An open letter from a Guatemalan reporter on living life under the gun
Long before I became a reporter for elPeriódico de Guatemala, the careers of many of my country’s journalists had been terminated. Some abandoned the newsroom for less complicated jobs; others vanished from their desks and typewriters—only to show up in the morgues as victims of political violence, as one more desaparecido on the long list of casualties in Guatemala’s civil war.
Just type these five words into Google: periodistas asesinados conflicto armado Guatemala. The search engine will retrieve hundreds of thousands of pages. It is the same with any search, you might say. But there is a difference: This is not a search for the right restaurant or hotel. These are pages about reporters assassinated during the civil war that ran from 1960 to 1996; this is the history of journalism in my country.
Sometimes a search will show you what you don’t want to know. For example, in April 2000 a Spanish journalist was about to travel to Guatemala to work as a trainee for Prensa Libre, one of the country’s largest newspapers. When she showed her family the paper’s website, the computer screen showed the latest breaking news: A photographer had just been shot down while covering a violent demonstration. The journalist’s mother begged her not to travel to Guatemala, but she did, and a breaking news piece about her death is how we, her Guatemalan peers, heard about that story.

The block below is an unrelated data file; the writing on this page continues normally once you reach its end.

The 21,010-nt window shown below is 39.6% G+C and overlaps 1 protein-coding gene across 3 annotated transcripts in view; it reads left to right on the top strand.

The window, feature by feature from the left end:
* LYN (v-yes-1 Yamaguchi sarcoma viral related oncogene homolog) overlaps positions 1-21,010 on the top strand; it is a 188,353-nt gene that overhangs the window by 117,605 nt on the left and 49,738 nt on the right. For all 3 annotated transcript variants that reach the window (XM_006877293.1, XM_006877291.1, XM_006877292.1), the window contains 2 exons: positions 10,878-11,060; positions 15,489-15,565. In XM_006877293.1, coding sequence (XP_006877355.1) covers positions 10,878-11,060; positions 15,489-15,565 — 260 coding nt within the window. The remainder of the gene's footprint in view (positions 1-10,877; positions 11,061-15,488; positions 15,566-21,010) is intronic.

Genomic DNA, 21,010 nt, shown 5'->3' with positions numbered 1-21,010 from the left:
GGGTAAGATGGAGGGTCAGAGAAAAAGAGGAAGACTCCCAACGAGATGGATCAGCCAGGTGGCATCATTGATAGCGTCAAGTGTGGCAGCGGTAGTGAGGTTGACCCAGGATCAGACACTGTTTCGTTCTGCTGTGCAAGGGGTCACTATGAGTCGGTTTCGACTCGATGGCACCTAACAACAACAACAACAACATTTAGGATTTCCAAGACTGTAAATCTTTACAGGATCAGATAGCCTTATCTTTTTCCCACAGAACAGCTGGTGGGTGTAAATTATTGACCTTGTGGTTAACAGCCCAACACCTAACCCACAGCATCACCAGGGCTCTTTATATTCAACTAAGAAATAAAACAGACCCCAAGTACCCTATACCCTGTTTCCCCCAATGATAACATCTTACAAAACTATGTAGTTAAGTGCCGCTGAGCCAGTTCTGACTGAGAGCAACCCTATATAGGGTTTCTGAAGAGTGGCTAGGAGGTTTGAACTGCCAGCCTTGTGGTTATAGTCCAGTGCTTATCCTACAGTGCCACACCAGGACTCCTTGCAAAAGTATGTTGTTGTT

While I was researching assassinated Guatemalan journalists, I found a site that compiles facts and figures I’d never seen all in one place. I learned that during the 36-year Guatemalan civil war, 342 journalists were assassinated and 126 were illegally arrested or disappeared. That averages one attack on the press per month, consistently, between 1960 and 1996. The statistics come from the Grupo de Apoyo Mutuo, a group of the victims’ relatives. There was no investigation into any of these deaths, nor has there ever been a trial for the case of a journalist who disappeared during that time.
Peace accords were signed in 1996 at the end of the civil war, and after that Guatemalan journalism became a different story. The dark days faded into the light of a new era when a generation emerged from universities and filled the newsrooms with young reporters: men and women in their 20s who faced the challenge of starting their careers while they were writing a new chapter in the history of their country.
But since the peace accords were signed, there have still been threats. There have been illegal raids on the houses of several journalists. There have been calls meant to frighten journalists into silence. There have been advertisers that vanished from our pages and, in an economy as small as Guatemala’s, one advertiser sometimes speaks for ten businesses.
Freedom of expression is still vulnerable from all perspectives, even if it is hard to compare the number of journalists who have been killed or threatened during the last 16 years with the number of deaths during the war.
Cerigua (Center of Informative Reports on Guatemala) is an alternative news agency that runs Observatorio de los Periodistas (Journalists Observatory), a project focused on freedom of expression for the press. Ileana Alamilla, director of Cerigua, explained to me that since 2003 the observatory has worked to compile and make public every case of a reporter’s violated freedom of expression in Guatemala: a total of 394 from 2003 to 2010.